Researchers identify a hitherto elusive population of craniofacial stem cells. This fosters hope for cell therapy approaches against diseases like craniosynostosis.
Craniosynostosis is a surprisingly common condition. Up to 1 in 2000 newborns in the US are suffering from this congenital disease that results in the premature closing of one or more of the six sutures of the cranium. These sutures are fibrous tissue layers that separate the free-flowing bones of an infant’s skull. If they close before the brain has stopped growing, the expanding brain exerts more and more pressure on the skull, which gives then way in form of irregular deformities. Mental retardation, hearing or vision loss and breathing problems may accompany the disease. Treatment options include surgical removal of skull parts or, if caught early, endoscopical procedures followed by use of a shaping helmet. If this sounds a lot like bare-bones torture to you, you are not entirely incorrect.
Stem cell treatments may have been an enticing option to treat this disease if it hadn’t been for one essential detail: known stem cell populations, such as those in the bone marrow, do not form craniofacial bone structures. And nobody had yet identified the craniofacial stem cells that can repair these special bones.
Up until now. Scientists from The University of Rochester, New York recently reported that their hunt for such craniofacial stem cells may have been successful.  In their search the researchers focused on a population of cells that resided near the midline of the sutures. These cells expressed a gene named Axin-2 and were characterized by quiescence, that is, a very slow turnover rate - a feature important for stem cells, because it ensures that these cells do not exhaust themselves prematurely (see our previous blog on how they keep their cell division under control).
Using clever labeling techniques to trace this particular cell population, the scientists discovered that these cells were able to give rise to skeletal progenitors and mature osteocytes (bone cells) over a long period of time. This process was markedly enhanced in an injury repair model where the parietal bone had been deliberately damaged in mice. Bone regeneration experiments further showed that one of these founder cells can give rise to complete bone structures. Furthermore, these cells can also develop into chondrocytes (cartilage cells). Overall, the researchers estimated that about 0.13% of the cells in the suture midline were craniofacial stem cell material, all of which expressed Axin-2.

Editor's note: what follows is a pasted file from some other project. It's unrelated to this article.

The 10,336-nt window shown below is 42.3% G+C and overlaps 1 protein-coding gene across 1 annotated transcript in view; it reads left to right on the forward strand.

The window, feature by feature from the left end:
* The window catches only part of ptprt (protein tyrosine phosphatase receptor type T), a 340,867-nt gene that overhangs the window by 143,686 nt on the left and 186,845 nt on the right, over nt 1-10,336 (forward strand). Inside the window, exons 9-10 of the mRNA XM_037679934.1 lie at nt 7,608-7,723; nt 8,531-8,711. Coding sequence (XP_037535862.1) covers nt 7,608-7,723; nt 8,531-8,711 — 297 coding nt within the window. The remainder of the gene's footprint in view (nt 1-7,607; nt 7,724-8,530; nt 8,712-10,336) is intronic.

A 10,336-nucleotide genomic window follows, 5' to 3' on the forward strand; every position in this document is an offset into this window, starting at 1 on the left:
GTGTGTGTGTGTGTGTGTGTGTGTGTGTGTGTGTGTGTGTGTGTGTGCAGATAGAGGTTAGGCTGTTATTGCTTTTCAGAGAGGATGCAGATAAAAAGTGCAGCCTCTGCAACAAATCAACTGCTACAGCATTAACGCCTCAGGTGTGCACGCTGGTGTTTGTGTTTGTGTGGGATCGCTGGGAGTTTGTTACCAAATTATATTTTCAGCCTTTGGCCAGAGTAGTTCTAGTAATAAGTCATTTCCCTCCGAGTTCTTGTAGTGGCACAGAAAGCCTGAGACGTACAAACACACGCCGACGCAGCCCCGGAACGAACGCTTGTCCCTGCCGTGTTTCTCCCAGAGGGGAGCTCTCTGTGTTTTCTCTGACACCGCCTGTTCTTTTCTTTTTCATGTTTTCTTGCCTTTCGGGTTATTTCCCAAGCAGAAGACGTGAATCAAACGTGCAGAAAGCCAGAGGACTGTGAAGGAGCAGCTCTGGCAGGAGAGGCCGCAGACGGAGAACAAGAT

The identification of the craniofacial stem cell population may represent a turning point not just for therapy of craniosynostosis, but also for patients after traumatic head injuries due to accidents or after surgical procedures affecting craniofacial areas. At HemaCare, we are excited about these prospects, and do our part to help push benefits of stem cell research from enticing concept to clinical routine, by providing a wide variety of stem cells (for example, CD133+ progenitor cells or CD34+ stem cells) from variable sources for research and clinical applications. Give us a call at (877) 397-3087 if you have any questions or would like to place an order. We’d love to help you any way we can.
 Maruyama T, Jeong J, Sheu TJ, Hsu W. Stem cells of the suture mesenchyme in craniofacial bone development, repair and regeneration. Nat Commun. 2016 Feb 1;7:10526.